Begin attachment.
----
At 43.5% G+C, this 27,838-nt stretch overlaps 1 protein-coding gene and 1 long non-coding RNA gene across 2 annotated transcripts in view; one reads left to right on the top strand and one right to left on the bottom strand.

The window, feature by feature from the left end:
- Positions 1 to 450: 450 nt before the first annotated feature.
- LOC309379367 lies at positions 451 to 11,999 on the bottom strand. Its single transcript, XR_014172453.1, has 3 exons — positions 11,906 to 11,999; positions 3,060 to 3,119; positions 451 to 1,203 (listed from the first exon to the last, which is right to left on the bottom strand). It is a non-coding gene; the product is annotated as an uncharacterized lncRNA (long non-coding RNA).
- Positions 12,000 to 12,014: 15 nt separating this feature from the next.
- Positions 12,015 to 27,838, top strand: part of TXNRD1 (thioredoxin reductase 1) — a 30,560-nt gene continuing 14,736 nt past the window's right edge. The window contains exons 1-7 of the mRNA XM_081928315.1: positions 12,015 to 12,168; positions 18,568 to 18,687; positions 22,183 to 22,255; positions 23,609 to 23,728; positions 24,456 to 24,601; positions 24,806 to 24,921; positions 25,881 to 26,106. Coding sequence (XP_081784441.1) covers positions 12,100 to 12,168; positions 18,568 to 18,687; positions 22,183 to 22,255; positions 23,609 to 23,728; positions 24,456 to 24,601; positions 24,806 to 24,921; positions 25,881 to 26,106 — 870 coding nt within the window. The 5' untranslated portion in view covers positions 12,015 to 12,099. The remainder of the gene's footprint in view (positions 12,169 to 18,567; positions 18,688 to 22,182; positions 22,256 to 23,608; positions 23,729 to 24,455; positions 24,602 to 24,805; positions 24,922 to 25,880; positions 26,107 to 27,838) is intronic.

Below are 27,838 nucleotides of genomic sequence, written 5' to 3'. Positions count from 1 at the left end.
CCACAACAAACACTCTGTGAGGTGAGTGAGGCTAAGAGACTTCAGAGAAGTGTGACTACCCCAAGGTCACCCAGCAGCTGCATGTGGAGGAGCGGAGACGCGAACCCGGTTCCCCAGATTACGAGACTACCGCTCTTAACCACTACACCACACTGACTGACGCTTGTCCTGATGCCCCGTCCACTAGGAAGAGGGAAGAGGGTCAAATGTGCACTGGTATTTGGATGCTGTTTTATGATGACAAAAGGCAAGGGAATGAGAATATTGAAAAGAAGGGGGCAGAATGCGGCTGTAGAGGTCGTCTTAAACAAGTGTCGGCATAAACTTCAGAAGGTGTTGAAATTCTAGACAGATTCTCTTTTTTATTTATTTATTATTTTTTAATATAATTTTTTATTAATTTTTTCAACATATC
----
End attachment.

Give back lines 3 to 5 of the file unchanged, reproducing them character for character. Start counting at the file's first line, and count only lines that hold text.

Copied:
- Positions 1 to 450: 450 nt before the first annotated feature.
- LOC309379367 lies at positions 451 to 11,999 on the bottom strand. Its single transcript, XR_014172453.1, has 3 exons — positions 11,906 to 11,999; positions 3,060 to 3,119; positions 451 to 1,203 (listed from the first exon to the last, which is right to left on the bottom strand). It is a non-coding gene; the product is annotated as an uncharacterized lncRNA (long non-coding RNA).
- Positions 12,000 to 12,014: 15 nt separating this feature from the next.